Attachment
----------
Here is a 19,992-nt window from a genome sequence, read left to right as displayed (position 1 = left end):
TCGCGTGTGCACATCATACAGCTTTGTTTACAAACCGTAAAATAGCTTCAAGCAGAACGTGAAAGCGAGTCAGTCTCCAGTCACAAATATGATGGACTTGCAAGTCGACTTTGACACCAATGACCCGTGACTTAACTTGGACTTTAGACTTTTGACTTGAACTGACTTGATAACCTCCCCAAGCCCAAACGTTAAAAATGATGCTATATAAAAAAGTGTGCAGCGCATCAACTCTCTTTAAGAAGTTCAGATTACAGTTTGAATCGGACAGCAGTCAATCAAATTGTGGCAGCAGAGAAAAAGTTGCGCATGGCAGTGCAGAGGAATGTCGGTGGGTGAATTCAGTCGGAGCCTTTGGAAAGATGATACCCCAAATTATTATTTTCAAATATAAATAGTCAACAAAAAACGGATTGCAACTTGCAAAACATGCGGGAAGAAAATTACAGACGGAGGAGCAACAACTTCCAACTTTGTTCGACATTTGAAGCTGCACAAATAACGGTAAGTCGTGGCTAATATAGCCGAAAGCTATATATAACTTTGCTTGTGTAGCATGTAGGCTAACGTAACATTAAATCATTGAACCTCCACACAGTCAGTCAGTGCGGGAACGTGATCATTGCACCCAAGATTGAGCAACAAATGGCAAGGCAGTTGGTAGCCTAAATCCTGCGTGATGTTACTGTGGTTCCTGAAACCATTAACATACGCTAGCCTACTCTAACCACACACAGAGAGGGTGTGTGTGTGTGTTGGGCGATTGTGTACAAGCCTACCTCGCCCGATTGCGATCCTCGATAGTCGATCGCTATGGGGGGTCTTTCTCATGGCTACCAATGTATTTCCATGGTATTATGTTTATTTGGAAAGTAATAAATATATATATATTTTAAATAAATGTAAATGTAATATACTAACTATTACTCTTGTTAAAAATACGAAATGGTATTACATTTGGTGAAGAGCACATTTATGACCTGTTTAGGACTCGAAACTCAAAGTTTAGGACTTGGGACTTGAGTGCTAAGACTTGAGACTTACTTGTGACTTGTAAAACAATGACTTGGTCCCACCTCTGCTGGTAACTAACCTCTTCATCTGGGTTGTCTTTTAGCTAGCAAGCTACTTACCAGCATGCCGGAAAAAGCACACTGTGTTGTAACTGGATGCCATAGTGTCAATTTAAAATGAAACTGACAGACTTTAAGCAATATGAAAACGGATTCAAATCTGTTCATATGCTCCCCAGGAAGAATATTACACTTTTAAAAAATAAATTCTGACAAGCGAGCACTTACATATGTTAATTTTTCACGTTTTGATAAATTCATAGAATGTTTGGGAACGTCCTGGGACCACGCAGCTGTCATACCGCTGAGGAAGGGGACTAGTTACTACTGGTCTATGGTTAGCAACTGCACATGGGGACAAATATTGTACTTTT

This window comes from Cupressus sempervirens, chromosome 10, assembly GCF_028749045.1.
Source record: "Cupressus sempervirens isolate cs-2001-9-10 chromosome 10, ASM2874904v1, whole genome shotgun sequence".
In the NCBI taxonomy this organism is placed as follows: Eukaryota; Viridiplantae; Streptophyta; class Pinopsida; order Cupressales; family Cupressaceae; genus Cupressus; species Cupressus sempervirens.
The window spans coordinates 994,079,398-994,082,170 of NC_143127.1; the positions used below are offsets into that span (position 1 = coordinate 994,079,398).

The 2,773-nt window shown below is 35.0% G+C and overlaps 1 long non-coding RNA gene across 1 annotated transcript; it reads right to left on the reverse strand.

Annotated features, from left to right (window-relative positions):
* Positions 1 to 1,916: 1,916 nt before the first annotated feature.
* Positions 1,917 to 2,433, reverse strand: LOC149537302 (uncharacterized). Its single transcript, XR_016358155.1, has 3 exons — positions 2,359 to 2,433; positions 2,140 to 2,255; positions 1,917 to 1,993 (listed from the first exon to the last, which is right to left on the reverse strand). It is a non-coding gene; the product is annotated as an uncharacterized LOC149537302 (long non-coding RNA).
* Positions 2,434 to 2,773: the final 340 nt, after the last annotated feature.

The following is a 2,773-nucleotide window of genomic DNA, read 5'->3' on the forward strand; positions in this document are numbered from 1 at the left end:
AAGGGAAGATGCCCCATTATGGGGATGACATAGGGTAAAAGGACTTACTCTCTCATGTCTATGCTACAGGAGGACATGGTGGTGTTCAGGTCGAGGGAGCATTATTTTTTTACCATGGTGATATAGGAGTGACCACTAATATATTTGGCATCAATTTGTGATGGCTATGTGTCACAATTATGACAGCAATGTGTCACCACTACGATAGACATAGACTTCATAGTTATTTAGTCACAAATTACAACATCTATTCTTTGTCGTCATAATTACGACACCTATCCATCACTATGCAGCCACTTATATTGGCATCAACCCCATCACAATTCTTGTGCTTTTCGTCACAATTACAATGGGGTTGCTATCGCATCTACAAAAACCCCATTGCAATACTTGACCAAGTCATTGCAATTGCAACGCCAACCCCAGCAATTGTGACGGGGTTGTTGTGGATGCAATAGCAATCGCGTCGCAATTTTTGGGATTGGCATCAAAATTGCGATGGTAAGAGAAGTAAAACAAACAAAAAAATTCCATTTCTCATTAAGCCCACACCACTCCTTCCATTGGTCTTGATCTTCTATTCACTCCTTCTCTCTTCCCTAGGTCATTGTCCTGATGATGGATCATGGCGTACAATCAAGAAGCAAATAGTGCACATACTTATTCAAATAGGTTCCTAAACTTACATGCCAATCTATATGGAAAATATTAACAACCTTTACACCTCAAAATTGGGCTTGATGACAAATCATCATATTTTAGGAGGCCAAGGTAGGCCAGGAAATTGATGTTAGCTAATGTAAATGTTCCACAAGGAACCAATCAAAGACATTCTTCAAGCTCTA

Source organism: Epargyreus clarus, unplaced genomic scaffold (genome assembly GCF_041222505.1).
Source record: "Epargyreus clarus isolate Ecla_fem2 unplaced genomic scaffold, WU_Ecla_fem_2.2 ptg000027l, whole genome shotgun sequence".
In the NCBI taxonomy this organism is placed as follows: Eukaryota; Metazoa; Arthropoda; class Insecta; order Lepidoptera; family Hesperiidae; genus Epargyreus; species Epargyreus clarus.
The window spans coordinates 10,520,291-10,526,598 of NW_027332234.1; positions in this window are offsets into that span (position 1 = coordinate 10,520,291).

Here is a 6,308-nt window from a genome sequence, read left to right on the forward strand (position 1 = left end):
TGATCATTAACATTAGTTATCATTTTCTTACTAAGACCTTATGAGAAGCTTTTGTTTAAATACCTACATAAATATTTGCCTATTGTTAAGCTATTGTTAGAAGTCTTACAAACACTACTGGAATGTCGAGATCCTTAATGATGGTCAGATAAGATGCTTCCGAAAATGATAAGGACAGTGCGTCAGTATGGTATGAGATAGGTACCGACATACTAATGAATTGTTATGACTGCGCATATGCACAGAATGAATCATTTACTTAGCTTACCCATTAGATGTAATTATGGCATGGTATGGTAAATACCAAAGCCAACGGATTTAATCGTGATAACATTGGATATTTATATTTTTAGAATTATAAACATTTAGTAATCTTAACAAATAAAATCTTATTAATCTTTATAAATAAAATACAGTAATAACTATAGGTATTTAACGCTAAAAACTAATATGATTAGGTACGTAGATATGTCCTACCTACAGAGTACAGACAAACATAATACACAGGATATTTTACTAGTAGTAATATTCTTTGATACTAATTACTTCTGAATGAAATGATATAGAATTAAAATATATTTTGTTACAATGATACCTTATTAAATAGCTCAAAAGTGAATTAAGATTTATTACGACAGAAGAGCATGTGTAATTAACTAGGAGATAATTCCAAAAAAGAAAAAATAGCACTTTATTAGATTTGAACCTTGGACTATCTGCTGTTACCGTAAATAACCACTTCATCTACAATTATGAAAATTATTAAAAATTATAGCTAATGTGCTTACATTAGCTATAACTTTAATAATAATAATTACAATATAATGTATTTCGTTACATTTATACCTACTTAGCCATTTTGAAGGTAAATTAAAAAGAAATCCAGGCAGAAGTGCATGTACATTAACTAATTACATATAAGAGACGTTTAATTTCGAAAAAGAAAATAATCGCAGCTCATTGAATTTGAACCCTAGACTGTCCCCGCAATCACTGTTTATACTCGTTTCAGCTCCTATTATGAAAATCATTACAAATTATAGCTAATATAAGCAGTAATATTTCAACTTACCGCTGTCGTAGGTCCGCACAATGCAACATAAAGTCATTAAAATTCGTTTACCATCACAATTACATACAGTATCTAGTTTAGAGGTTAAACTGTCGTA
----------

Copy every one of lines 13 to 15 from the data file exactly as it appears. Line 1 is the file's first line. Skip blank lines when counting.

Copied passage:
AAGGGAAGATGCCCCATTATGGGGATGACATAGGGTAAAAGGACTTACTCTCTCATGTCTATGCTACAGGAGGACATGGTGGTGTTCAGGTCGAGGGAGCATTATTTTTTTACCATGGTGATATAGGAGTGACCACTAATATATTTGGCATCAATTTGTGATGGCTATGTGTCACAATTATGACAGCAATGTGTCACCACTACGATAGACATAGACTTCATAGTTATTTAGTCACAAATTACAACATCTATTCTTTGTCGTCATAATTACGACACCTATCCATCACTATGCAGCCACTTATATTGGCATCAACCCCATCACAATTCTTGTGCTTTTCGTCACAATTACAATGGGGTTGCTATCGCATCTACAAAAACCCCATTGCAATACTTGACCAAGTCATTGCAATTGCAACGCCAACCCCAGCAATTGTGACGGGGTTGTTGTGGATGCAATAGCAATCGCGTCGCAATTTTTGGGATTGGCATCAAAATTGCGATGGTAAGAGAAGTAAAACAAACAAAAAAATTCCATTTCTCATTAAGCCCACACCACTCCTTCCATTGGTCTTGATCTTCTATTCACTCCTTCTCTCTTCCCTAGGTCATTGTCCTGATGATGGATCATGGCGTACAATCAAGAAGCAAATAGTGCACATACTTATTCAAATAGGTTCCTAAACTTACATGCCAATCTATATGGAAAATATTAACAACCTTTACACCTCAAAATTGGGCTTGATGACAAATCATCATATTTTAGGAGGCCAAGGTAGGCCAGGAAATTGATGTTAGCTAATGTAAATGTTCCACAAGGAACCAATCAAAGACATTCTTCAAGCTCTA

Source organism: Epargyreus clarus, unplaced genomic scaffold (genome assembly GCF_041222505.1).
Source record: "Epargyreus clarus isolate Ecla_fem2 unplaced genomic scaffold, WU_Ecla_fem_2.2 ptg000027l, whole genome shotgun sequence".